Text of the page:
Fidel Castro dead at 90, but Cuba’s — and the world’s — future remain uncertain

Fidel Castro dead at 90, but Cuba’s — and the world’s — future remain uncertain

Fidel Castro has become a revered figure of the Left as the “godfather” of today’s socialist ideology. He has mentored all of the world’s most important tinpot dictators, he has met with Hollywood “royalty,” and he has been praised by the effete liberal elite.

But today Castro’s long journey has finally ended at the age of 90. His brother and successor, Raúl, announced that the former dictator had died at 10:29 pm EST Friday, his voice said to be shaking.

Fidel Castro’s dubious résumé responsibility for the deaths of thousands of innocents and the unjust imprisonment of thousands more. He persecuted Christians, capitalists, democratic activists, homosexuals, and anyone else he didn’t like. He and his subordinates indiscriminately murdered fathers, mothers, and children. They raped, pillaged, stole, and abused anyone who got in their way.

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Fox News provides some the cold hard data:

Within months [of his improbable victory in Cuba], Castro was imposing radical economic reforms. Members of the old government went before summary courts, and at least 582 were shot by firing squads over two years. Independent newspapers were closed and in the early years, homosexuals were herded into camps for “re-education.”

In 1964, Castro acknowledged holding 15,000 political prisoners. Hundreds of thousands of Cubans fled, including Castro’s daughter Alina Fernandez Revuelta and his younger sister Juana…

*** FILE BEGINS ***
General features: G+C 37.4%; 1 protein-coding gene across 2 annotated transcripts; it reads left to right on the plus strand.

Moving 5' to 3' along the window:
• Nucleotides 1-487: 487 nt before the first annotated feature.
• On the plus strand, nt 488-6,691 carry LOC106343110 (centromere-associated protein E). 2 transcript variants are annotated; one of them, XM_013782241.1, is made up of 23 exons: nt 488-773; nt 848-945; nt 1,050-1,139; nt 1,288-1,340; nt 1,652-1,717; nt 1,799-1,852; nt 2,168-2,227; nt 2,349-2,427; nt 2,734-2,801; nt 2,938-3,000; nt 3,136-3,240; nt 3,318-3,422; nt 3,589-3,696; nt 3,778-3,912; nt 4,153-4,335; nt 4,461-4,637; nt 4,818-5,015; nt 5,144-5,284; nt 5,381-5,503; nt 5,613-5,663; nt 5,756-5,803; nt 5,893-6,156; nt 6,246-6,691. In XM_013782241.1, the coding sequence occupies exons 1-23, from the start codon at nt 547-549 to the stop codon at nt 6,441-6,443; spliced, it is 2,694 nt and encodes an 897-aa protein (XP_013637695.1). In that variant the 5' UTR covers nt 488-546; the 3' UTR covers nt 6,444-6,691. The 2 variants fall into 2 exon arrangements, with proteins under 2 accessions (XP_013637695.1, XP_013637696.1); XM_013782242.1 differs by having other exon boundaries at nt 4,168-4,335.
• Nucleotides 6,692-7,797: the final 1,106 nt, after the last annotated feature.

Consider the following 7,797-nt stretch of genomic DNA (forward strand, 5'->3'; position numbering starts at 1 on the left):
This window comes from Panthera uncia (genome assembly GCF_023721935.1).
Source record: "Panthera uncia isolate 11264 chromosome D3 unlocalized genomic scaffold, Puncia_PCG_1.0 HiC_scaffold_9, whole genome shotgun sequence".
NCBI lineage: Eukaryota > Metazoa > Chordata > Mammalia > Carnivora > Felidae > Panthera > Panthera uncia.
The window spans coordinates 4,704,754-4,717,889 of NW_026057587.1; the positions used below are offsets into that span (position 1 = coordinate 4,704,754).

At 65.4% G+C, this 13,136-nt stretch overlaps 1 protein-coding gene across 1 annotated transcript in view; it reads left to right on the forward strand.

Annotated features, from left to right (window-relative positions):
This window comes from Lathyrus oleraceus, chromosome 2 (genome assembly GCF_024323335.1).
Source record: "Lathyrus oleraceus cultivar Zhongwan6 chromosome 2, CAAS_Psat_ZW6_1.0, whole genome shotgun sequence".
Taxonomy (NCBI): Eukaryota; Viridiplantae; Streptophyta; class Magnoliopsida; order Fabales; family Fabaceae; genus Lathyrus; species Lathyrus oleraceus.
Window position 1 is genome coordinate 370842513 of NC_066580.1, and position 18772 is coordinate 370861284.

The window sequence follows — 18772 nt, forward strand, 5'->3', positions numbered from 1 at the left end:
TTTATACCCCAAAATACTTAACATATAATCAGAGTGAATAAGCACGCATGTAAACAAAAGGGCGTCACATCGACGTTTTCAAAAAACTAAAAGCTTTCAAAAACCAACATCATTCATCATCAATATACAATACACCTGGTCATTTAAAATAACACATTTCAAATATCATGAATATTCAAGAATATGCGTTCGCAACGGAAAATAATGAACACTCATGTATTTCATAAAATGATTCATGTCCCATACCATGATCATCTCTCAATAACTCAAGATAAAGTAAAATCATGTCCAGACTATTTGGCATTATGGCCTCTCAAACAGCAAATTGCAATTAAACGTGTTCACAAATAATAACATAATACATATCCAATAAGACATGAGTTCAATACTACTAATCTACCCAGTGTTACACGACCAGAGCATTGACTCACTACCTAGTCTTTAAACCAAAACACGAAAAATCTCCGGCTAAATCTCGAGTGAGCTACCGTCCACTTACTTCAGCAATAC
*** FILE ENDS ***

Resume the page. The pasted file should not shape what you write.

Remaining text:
Castro cobbled revolutionary groups together into the new Cuban Communist Party, with him as first secretary. Labor unions lost the right to strike. The Catholic Church and other religious institutions were harassed. Neighborhood “revolutionary defense committees” kept an eye on everyone.

But he wasn’t content merely to rule with an iron hand over his island nation:

Castro exported revolution to Latin American countries in the 1960s, and dispatched Cuban troops to Africa to fight Western-backed regimes in the 1970s. Over the decades, he sent Cuban doctors abroad to tend to the poor, and gave sanctuary to fugitive Black Panther leaders from the U.S.

The world will be a better place with Castro dead and gone, and in that we find his truest legacy.

As the Washington Post notes, Cubans effectively in exile flooded the streets of Miami late Friday night and early this shouting, “Libertad! Libertad!, Libertad!” (Freedom!, Freedom! Freedom!) But just as importantly, in Havana, the streets remained silent after the announcement of Castro’s passing. As Yoani Sánchez, a popular Cuban blogger, tweeted:

Translation: “and the dawn in Havana seems to finish never: The long, silent, suspense continues…”. Shorter Sánchez: Uncertainty about the future remains.

Presumably, she was referring to his brother continuing to Fidel Castro’s tyrannical ways, but a larger impact can be seen in the words and action of American “role models” like controversial Seattle Seahawks quarterback Colin Kaepernick. Kaepernick, who has gained negative attention for his refusa; to stand for the national anthem, said in advance of a game with the Miami Dolphins, that “the United States could learn a thing or two about education from … Castro.”


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